Where there’s a way, there’s a will

Sometimes a person can get so, so low, it is a wonder where we find the strength to carry on.

I have had a few moments like this in my life and even considered what Michael Neill calls ‘The Suicide Thought’ when things were really bad, but I carried on. The strength, whether I felt I had it or not somewhere inside me, just kept me going.

I am reading Paulo Coehlo’s book ‘The Pilgrimage’ at the moment and whilst I have never done a walk as long as that before, I can imagine setting out on a journey, full of excitement and energy only to find the going gets really tough. The energy created from the intial enthusiasm and excitement starts to be sapped away, little by little insidious drop. The will to continue after many a day without feeling that any significant progress has been made plus the enormity of the task that still stretches out almost endlessly before you begins to erode and the doubts creep in. The chances of your success look as remote and isolated as the next distant village.

You are not going as quickly as you would like; things should not be this way. People, watching from the sidelines, fire ridicule at you and undermine you for starting and attempting something like this and you feel like a slow-moving target, not only needing all your wits to find your way forward but to dodge what’s coming at you from all sides as well.

This is just too much, isn’t it? You are disheartened, disillusioned, disenchanted and wonder whether you will ever get to the end before you decide that maybe the doubters were right and you just give up.

Just then, you look back and see how far you have come and you begin to look forward with fresh eyes and finally, the spring returns to your step as everything looks different and you can see the rest of the way. As the realization of what is possible sinks in, your will returns to complete the journey and your energy surges anew.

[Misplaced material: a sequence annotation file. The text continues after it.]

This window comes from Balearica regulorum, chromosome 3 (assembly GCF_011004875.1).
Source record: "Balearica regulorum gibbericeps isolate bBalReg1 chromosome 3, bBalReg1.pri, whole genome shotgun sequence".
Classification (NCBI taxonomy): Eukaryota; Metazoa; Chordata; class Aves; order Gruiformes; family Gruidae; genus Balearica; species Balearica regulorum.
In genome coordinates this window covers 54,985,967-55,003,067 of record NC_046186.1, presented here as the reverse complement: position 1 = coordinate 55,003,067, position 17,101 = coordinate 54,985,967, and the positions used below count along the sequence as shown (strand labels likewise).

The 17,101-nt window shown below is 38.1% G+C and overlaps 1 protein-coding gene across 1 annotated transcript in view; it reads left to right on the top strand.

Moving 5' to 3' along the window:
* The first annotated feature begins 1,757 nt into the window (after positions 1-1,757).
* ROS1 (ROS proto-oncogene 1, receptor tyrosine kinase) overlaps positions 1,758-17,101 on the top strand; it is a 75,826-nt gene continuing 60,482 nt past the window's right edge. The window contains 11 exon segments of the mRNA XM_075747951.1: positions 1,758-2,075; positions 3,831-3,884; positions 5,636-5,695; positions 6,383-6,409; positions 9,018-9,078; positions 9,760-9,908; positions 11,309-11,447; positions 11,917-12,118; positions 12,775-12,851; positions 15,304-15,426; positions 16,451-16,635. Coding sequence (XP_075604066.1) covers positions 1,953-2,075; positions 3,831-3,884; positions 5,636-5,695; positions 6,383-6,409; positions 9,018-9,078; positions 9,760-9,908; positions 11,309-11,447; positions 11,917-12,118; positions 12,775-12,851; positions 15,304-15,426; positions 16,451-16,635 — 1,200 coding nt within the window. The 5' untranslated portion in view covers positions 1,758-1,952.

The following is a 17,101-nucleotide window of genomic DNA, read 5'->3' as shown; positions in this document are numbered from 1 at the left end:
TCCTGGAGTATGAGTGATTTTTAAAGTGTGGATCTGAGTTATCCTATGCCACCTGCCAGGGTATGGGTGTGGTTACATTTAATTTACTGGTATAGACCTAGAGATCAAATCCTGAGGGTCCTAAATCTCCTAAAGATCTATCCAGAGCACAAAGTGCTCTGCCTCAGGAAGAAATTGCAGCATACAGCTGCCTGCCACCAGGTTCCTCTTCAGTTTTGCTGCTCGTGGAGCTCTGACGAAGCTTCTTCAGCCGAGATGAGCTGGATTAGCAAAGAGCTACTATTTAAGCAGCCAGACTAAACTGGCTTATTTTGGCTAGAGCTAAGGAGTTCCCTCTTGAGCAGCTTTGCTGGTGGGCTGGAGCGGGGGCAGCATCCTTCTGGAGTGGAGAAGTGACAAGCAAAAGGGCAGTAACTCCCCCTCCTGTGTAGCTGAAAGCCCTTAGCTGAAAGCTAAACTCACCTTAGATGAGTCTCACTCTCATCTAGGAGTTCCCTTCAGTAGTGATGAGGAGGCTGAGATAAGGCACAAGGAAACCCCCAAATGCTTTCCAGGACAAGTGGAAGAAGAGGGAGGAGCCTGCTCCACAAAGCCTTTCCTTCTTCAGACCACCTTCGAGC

You get to the end to find that it is not really the end and you set your sights on something new and wonderful and exciting – and off you go again.

Where do we find that inner strength? Where does it come from when we feel we just can’t continue?

Well, there’s a clue with the word ‘inner’. Resilience is something that we all have; it’s innate and we draw on it sometimes without seeming to have made a conscious choice about it. At some point, when we are feeling down, even if we take to our beds and hide under the covers from the world, the feeling subsides – it’s not quite so unbearable and we emerge into the light once more.

How? How does that happen?

At some point, we stop thinking what we thought before. The thoughts lose their intensity and so our feelings feel less sensitive and raw. What we thought was really, seriously important before, ceases to be of such major significance. And then…

And then the space is created for new thought to come in and we see things differently. We see what is possible – if not all at once, a glimpse is sometimes all it takes and we continue with enriching our lives and filling them with experiences of all shapes and colours.

And what about when we feel we’ve been out dodging bullets?

To be bullet-proof, first of all the bullets need to be real. Most of the time, they are not but we imagine them to be so. We imagine them to cause us pain and hurt if one gets in through our tough outer shell and rips through the very heart of our soul. But that is not really real though, is it? We may feel it emotionally but only until we realize that nothing and no one can actually touch who we are on the inside and damage our essence – our spirit – our very core.

I know this to be true because my 85 year old neighbour recently suggested I have sex with him for money. Whilst I was outraged and incredulous for a while, I wasn’t hurt because I know that a) it was never meant to cause me pain in the first place and b) nothing can reach me like that unless I allow it, I knew that even though I might be a bit pissed off for a while, that I am OK and that I will be OK no matter what. So much of what we take as being personal is actually nothing to do with us at all, but is about the other person. It gave me fantastic insight into where his head was though and I was soon cracking jokes about having a ‘broad’ appeal.

I was reminded of this bullet-proofing again this morning when I read a post from a friend that has explained why I haven’t heard from them for ages or will be likely to in the future. I was surprised that I didn’t get the old feeling of the bottom seeming to fall out of my stomach but then I realized it was probably because I knew my spirit was intact.

Resilience is within me and my spirit is intact. This is as true of me as it is of you and of us all.
It is really that simple – it is us that think life has to be complicated.

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